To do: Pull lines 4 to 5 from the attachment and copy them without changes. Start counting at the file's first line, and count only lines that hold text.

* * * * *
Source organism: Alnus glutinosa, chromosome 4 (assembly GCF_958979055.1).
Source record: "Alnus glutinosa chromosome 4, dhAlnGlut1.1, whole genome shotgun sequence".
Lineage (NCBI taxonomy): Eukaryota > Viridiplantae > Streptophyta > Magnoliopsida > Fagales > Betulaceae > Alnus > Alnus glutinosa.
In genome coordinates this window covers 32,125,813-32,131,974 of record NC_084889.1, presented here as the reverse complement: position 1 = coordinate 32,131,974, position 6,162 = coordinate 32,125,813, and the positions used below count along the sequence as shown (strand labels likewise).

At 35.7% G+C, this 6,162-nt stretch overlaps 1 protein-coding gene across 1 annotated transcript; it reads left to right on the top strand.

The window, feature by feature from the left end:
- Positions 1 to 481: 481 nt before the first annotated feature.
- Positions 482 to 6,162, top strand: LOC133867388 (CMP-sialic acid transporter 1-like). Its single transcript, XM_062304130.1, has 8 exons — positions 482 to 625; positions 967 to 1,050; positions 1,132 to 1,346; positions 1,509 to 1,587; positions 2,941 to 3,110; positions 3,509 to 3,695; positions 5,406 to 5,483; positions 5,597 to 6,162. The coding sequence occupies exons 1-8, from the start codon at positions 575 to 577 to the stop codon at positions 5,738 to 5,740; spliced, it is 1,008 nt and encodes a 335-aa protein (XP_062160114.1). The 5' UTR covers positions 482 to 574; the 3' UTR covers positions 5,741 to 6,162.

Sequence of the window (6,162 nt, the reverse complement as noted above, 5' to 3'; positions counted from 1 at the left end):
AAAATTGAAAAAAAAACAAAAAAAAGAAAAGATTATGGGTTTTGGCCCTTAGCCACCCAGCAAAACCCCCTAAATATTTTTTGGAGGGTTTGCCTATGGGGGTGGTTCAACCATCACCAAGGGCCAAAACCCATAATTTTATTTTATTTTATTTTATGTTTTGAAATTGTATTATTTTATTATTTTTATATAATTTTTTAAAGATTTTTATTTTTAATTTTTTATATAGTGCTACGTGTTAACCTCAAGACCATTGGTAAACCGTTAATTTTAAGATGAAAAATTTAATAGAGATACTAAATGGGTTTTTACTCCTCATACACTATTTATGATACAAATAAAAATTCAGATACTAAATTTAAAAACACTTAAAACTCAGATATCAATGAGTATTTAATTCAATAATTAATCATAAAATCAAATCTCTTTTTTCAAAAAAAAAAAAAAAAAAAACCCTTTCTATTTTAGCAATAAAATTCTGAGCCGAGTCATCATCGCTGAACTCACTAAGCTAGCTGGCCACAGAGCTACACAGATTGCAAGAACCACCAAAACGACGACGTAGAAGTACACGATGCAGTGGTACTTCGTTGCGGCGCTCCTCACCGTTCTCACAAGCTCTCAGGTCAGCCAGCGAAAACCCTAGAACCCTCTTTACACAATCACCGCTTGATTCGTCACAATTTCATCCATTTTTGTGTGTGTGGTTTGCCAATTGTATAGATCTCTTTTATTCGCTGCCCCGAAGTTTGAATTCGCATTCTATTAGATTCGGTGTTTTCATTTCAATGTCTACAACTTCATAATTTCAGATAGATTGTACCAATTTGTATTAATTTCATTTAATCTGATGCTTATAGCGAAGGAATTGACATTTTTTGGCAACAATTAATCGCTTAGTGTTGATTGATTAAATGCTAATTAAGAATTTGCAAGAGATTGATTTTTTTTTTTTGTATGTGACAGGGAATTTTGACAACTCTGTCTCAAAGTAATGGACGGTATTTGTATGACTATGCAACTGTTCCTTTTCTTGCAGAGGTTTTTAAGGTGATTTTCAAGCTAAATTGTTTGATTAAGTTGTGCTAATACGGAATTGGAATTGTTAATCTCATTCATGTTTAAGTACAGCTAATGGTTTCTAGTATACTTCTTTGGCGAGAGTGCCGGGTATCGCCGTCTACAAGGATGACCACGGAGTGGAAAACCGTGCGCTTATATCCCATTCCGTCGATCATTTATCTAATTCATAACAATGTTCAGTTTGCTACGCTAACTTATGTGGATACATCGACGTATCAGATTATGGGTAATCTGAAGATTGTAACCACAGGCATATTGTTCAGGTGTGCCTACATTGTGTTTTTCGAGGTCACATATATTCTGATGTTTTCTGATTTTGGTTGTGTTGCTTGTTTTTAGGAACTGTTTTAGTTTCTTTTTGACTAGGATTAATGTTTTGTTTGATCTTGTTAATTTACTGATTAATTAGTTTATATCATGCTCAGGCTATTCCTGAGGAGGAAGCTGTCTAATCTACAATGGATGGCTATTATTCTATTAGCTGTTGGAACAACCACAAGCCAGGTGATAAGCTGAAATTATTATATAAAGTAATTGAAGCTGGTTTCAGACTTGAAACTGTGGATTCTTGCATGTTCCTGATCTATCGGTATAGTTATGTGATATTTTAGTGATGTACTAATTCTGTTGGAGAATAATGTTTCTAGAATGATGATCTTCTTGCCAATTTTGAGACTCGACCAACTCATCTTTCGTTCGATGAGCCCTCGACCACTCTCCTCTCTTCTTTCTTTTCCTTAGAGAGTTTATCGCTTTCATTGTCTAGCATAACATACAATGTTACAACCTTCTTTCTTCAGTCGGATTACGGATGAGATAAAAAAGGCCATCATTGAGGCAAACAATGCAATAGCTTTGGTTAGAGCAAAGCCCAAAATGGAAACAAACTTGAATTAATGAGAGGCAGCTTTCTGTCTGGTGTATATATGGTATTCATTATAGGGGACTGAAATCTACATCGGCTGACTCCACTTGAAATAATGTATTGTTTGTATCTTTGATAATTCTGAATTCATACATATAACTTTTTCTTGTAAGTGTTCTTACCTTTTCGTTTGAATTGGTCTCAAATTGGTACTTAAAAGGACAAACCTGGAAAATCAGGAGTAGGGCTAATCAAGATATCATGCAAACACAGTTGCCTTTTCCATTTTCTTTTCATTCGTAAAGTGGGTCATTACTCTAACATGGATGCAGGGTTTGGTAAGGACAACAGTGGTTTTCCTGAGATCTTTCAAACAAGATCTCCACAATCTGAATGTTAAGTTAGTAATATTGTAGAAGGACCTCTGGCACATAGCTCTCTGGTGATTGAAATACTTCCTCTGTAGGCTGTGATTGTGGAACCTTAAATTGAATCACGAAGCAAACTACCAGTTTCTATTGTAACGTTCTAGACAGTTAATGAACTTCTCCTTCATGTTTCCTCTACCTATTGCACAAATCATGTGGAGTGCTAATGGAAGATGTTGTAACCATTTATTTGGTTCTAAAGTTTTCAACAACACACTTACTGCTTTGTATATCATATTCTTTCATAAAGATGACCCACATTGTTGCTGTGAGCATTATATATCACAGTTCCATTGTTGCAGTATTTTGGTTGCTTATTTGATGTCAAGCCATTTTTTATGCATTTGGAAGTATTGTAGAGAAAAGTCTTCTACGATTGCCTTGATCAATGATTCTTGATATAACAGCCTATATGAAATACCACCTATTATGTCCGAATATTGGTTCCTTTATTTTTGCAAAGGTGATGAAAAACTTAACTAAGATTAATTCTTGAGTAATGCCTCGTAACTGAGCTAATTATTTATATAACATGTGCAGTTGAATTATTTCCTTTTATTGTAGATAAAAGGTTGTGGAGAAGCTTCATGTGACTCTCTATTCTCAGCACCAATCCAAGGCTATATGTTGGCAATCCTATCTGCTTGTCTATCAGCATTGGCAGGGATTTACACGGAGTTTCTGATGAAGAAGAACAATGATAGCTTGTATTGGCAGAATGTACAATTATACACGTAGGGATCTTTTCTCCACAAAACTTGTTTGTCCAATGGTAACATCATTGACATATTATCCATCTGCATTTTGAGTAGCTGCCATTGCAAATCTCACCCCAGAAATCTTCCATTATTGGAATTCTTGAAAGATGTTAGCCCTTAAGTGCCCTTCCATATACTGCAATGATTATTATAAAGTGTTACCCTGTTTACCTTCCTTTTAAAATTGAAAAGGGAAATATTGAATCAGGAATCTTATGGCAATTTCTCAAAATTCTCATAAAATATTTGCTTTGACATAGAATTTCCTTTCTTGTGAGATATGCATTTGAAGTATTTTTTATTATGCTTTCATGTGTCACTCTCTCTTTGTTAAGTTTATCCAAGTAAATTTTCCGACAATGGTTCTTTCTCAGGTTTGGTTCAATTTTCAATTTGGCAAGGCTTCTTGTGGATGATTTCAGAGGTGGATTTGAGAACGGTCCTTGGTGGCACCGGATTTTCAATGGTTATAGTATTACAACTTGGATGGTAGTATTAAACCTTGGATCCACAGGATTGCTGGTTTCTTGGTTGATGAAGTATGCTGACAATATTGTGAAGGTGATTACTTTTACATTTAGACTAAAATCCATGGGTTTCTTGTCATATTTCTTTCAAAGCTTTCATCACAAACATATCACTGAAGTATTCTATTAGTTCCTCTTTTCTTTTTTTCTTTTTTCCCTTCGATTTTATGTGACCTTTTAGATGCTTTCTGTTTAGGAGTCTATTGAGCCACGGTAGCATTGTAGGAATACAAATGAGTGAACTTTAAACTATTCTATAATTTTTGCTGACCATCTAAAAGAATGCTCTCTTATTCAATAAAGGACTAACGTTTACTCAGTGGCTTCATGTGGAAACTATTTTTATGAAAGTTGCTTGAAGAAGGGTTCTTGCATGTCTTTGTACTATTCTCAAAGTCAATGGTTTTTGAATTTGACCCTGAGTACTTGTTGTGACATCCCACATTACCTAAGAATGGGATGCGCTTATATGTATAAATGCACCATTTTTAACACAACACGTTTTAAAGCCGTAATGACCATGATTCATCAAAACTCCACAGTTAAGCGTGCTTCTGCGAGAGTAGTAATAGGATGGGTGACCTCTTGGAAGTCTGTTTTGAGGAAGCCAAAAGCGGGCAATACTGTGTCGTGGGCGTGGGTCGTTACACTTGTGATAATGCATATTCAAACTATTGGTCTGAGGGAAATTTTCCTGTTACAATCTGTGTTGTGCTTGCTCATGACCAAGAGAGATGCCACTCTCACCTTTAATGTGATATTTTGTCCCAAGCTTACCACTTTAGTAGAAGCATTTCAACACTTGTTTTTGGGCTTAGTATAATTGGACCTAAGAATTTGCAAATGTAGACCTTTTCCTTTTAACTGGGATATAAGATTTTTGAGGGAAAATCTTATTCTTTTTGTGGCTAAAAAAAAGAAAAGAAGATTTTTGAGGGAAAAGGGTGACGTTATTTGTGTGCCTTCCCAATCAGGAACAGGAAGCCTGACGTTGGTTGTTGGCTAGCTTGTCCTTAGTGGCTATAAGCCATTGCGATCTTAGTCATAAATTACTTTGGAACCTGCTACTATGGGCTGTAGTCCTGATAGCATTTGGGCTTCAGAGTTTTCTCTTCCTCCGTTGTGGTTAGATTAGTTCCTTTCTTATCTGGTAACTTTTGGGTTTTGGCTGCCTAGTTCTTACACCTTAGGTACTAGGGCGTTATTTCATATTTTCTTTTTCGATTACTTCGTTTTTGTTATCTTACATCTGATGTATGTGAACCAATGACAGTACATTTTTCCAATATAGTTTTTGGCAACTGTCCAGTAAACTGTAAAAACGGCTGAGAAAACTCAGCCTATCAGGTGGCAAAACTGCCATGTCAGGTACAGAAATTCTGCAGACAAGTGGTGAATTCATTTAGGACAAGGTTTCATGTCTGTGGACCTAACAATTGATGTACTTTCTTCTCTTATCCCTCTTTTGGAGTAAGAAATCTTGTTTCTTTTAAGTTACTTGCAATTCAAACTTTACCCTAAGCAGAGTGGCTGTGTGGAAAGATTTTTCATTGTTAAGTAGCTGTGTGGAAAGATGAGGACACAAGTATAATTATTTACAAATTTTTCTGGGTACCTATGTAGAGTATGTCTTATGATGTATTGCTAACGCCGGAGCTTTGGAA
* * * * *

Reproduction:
In genome coordinates this window covers 32,125,813-32,131,974 of record NC_084889.1, presented here as the reverse complement: position 1 = coordinate 32,131,974, position 6,162 = coordinate 32,125,813, and the positions used below count along the sequence as shown (strand labels likewise).

At 35.7% G+C, this 6,162-nt stretch overlaps 1 protein-coding gene across 1 annotated transcript; it reads left to right on the top strand.